Hospital passports, patient safety and person centred care: a review of documents currently used for people with intellectual disabilities in the United Kingdom

Ruth Northway, Stacey Rees, Michelle Davies, Sharon Williams

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Aims and objectives

To review hospital passports currently in use for people with intellectual disabilities in the UK and to make recommendations for practice.


Hospital passports have been introduced internationally to address communication barriers that may limit access to appropriate health care for people with intellectual disabilities. They are viewed as promoting patient safety and person-centred care but their format may vary, they are not always used appropriately, and hence, their effectiveness may be limited.


Qualitative content analysis.


Sixty hospital passports in use in the UK were reviewed against a coding frame by two members of the research team. Areas of interest included key patient and primary care information, support network details, consent and capacity, support required in relation to activities of daily living, length of the document and completion details. Results were entered into Excel.


Considerable variation was found between documents in terms of terminology, length and format. Most included information regarding communication and support needs although some omitted important information such as allergies, risk assessment and need for reasonable adjustments.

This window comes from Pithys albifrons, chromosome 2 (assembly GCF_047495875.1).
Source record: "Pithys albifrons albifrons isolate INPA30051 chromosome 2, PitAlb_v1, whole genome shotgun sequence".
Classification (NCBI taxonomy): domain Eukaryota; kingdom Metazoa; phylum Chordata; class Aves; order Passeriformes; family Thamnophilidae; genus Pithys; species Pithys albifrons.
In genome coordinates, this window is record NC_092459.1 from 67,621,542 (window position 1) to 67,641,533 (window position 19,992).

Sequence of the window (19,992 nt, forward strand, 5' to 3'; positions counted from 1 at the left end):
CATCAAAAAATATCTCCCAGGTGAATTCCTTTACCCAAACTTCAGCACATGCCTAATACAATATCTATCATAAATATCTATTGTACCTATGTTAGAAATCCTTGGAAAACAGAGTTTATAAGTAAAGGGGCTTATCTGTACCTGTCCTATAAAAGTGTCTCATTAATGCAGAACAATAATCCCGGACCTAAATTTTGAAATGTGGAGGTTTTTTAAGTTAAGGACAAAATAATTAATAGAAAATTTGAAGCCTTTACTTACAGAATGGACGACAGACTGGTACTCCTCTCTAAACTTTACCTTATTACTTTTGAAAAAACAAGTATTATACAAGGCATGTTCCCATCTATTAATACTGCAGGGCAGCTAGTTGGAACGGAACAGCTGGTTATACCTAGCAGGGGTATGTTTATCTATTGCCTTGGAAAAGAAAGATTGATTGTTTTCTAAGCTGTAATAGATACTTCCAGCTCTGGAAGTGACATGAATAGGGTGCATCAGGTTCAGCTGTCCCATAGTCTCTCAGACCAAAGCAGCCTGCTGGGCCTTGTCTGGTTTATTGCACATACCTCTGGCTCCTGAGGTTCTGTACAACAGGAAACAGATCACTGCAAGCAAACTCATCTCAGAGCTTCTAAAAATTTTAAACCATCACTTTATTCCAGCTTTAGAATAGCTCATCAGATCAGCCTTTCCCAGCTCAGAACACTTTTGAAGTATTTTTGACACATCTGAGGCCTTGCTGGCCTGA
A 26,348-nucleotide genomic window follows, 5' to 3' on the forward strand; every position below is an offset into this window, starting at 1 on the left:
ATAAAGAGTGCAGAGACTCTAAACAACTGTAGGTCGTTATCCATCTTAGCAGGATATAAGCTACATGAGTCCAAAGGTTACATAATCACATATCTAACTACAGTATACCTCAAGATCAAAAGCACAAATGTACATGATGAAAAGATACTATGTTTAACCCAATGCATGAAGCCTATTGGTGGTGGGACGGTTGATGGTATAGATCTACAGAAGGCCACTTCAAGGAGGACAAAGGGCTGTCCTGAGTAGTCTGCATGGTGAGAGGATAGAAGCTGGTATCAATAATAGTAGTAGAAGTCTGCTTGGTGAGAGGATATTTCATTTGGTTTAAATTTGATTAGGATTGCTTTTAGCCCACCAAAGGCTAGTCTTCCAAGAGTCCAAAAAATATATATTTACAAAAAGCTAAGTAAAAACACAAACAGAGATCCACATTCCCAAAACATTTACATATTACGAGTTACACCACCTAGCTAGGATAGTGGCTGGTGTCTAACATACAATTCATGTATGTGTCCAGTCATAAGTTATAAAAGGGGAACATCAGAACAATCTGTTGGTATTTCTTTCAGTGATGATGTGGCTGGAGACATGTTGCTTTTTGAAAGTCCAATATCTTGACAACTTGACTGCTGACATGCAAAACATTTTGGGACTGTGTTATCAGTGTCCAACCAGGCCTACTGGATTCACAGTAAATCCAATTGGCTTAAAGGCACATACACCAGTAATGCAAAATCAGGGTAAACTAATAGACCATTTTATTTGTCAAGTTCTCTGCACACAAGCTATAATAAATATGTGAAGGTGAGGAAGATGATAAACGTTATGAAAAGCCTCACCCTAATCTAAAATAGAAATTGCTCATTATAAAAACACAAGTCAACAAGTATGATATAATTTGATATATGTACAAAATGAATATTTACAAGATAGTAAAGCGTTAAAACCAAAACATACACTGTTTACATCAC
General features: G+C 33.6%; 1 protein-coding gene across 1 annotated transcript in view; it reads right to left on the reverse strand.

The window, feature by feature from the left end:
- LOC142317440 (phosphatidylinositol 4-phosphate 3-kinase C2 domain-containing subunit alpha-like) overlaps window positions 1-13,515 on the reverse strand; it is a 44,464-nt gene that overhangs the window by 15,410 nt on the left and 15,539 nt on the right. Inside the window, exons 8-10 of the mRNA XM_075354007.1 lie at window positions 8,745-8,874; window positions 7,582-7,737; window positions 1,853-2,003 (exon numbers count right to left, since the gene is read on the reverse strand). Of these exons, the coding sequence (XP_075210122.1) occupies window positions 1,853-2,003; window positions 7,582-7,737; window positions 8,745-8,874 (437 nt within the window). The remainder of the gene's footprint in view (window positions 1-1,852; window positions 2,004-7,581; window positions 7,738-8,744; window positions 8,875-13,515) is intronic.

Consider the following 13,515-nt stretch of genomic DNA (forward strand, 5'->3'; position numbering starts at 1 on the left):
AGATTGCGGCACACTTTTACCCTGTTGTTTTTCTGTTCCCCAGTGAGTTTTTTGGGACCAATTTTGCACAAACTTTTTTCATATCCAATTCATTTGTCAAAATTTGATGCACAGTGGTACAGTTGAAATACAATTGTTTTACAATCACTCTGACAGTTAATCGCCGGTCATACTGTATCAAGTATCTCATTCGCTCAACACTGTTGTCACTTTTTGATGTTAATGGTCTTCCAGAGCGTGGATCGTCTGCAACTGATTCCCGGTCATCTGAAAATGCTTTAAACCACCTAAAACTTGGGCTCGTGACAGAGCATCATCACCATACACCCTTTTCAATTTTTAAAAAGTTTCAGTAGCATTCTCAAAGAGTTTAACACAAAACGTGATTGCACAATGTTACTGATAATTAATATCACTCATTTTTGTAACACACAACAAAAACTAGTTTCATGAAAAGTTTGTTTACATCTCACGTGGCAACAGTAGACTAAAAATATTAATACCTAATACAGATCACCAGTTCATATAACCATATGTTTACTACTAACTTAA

Considerable variation exists between current hospital passports, which may limit their effectiveness: key information required may not be included and/or it may not be easy to locate. Greater standardisation of documents is required, but this process should include input from all key stakeholders.

Relevance to clinical practice

Internationally nurses provide care for people with intellectual disabilities and others with communication difficulties. Hospital passports are one way of enhancing safety and person-centred care, need to be accessed and used as a basis for care planning. However, variation in format may limit this effectiveness and nurses should work with others to develop a more standardised approach, which better meets the needs of all stakeholders.
Original languageEnglish
Article number14065
Pages (from-to)5160 - 5168
Number of pages9
JournalJournal of Clinical Nursing
Issue number23-24
Early online date4 Oct 2017
Publication statusPublished - Dec 2017


  • care needs
  • communication
  • content analysis
  • learning disabilities
  • patient safety


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